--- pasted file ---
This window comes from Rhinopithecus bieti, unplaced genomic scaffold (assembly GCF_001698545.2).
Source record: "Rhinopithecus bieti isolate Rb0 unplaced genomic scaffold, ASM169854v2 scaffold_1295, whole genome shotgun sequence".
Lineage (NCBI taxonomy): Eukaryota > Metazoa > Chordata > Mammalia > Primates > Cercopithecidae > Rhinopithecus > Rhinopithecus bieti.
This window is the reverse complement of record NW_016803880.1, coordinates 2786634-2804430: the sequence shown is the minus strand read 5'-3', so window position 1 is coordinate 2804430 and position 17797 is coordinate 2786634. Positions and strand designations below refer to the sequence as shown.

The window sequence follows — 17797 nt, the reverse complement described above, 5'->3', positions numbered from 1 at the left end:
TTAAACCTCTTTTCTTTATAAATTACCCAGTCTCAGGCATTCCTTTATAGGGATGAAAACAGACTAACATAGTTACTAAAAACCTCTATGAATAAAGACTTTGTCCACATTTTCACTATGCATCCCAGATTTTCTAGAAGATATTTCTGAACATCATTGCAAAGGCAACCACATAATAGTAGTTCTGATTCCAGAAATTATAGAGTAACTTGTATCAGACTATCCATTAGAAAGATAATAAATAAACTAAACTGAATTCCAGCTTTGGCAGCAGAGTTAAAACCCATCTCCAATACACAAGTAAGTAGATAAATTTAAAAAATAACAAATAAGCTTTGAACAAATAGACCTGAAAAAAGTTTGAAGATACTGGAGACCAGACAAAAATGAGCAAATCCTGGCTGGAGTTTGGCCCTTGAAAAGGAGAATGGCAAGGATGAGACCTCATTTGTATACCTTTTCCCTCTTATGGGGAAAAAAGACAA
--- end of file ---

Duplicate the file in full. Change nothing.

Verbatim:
This window comes from Rhinopithecus bieti, unplaced genomic scaffold (assembly GCF_001698545.2).
Source record: "Rhinopithecus bieti isolate Rb0 unplaced genomic scaffold, ASM169854v2 scaffold_1295, whole genome shotgun sequence".
Lineage (NCBI taxonomy): Eukaryota > Metazoa > Chordata > Mammalia > Primates > Cercopithecidae > Rhinopithecus > Rhinopithecus bieti.
This window is the reverse complement of record NW_016803880.1, coordinates 2786634-2804430: the sequence shown is the minus strand read 5'-3', so window position 1 is coordinate 2804430 and position 17797 is coordinate 2786634. Positions and strand designations below refer to the sequence as shown.

The window sequence follows — 17797 nt, the reverse complement described above, 5'->3', positions numbered from 1 at the left end:
TTAAACCTCTTTTCTTTATAAATTACCCAGTCTCAGGCATTCCTTTATAGGGATGAAAACAGACTAACATAGTTACTAAAAACCTCTATGAATAAAGACTTTGTCCACATTTTCACTATGCATCCCAGATTTTCTAGAAGATATTTCTGAACATCATTGCAAAGGCAACCACATAATAGTAGTTCTGATTCCAGAAATTATAGAGTAACTTGTATCAGACTATCCATTAGAAAGATAATAAATAAACTAAACTGAATTCCAGCTTTGGCAGCAGAGTTAAAACCCATCTCCAATACACAAGTAAGTAGATAAATTTAAAAAATAACAAATAAGCTTTGAACAAATAGACCTGAAAAAAGTTTGAAGATACTGGAGACCAGACAAAAATGAGCAAATCCTGGCTGGAGTTTGGCCCTTGAAAAGGAGAATGGCAAGGATGAGACCTCATTTGTATACCTTTTCCCTCTTATGGGGAAAAAAGACAA